#2. Go beyond the visual representation of symbols. The way you see and interpret symbols is a sign of your growing competence as a film analyst. Yet, professional writers shift their focus from interpretation of symbols per se to their placement in the broader context of the film. Why are these symbols present in this scene? This film? What does the director want to show with them? How does this symbol relate to others or determine them?
#3. Back your analysis with facts. It’s good to express your own ideas and interpretations of what you’ve seen, but don’t forget that it’s not a letter to a friend that you’re writing. As a film studies student, you need to back your analysis with credible evidence and citations from relevant authoritative sources. In this way, you will succeed in situating your analysis within the broader context of your studies.
#4. Focus on your film. Don’t forget that 99.9% of film analysis essays are assigned to students to check their comprehension of theoretical concepts and the application of those concepts in practice. So, at the core of your film analysis, there should be a link between theory and practice. Don’t just say that the director uses POV to let the audience align with the characters’ experiences. Illustrate this point with a couple of POV scene examples to show how this technique is applied and its effect on the viewers.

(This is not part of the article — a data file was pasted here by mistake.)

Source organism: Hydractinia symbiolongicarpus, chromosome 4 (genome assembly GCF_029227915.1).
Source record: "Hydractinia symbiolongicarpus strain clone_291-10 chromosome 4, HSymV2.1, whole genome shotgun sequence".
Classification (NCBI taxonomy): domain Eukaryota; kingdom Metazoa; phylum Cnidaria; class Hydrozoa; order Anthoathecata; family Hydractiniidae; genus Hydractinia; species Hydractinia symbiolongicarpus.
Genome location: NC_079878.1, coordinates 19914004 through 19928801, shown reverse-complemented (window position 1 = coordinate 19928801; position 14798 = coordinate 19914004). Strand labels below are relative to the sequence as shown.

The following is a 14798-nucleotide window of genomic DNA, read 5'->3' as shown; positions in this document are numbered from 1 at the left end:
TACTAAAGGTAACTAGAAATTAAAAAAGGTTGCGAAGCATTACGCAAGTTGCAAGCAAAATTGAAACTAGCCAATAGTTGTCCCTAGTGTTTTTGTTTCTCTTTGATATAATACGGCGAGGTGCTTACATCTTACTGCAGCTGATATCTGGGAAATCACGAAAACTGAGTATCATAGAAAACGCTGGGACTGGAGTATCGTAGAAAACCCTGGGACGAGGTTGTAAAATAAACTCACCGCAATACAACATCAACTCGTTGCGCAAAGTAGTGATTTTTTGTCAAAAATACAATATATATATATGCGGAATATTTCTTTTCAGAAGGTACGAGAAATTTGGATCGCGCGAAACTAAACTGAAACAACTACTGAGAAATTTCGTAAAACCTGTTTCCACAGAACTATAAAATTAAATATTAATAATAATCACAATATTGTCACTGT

Film Analysis Essay Outline
Now let’s proceed to a film analysis essay outline that can serve as a universal template for everyone tasked with such an assignment. Here are the basic elements you can include in any film analysis essay with ease.
This paragraph sets the scene for further analysis. You can name the film you’re going to review, say a few words about its director, and stipulate its central theme or message. Then comes a thesis statement in which you formulate the gist of your analysis. If it’s a technical film analysis essay, then name the filmmaking tools you’ll take a deeper look at; if it’s a content-related essay, then state the themes or symbols you’ll examine.
BODY OF THE ESSAY
Here, you should dedicate one paragraph to each component of your essay. Focus on different aspects of your analysis, and don’t be repetitive. For instance, if you analyze the film 12 Angry Men, you can dedicate one paragraph to the unique camera movement approach the director used, one paragraph to the concept of reasonable doubt, and one paragraph to the theme of implied racism in the U.S. legal system.
The final paragraph of a film analysis essay is typically dedicated to a wrap-up of the entire argument and restatement of the thesis. You can also add your overall impression from watching the film and give broader references to the context and significance of its message.
Film Analysis Essay Sample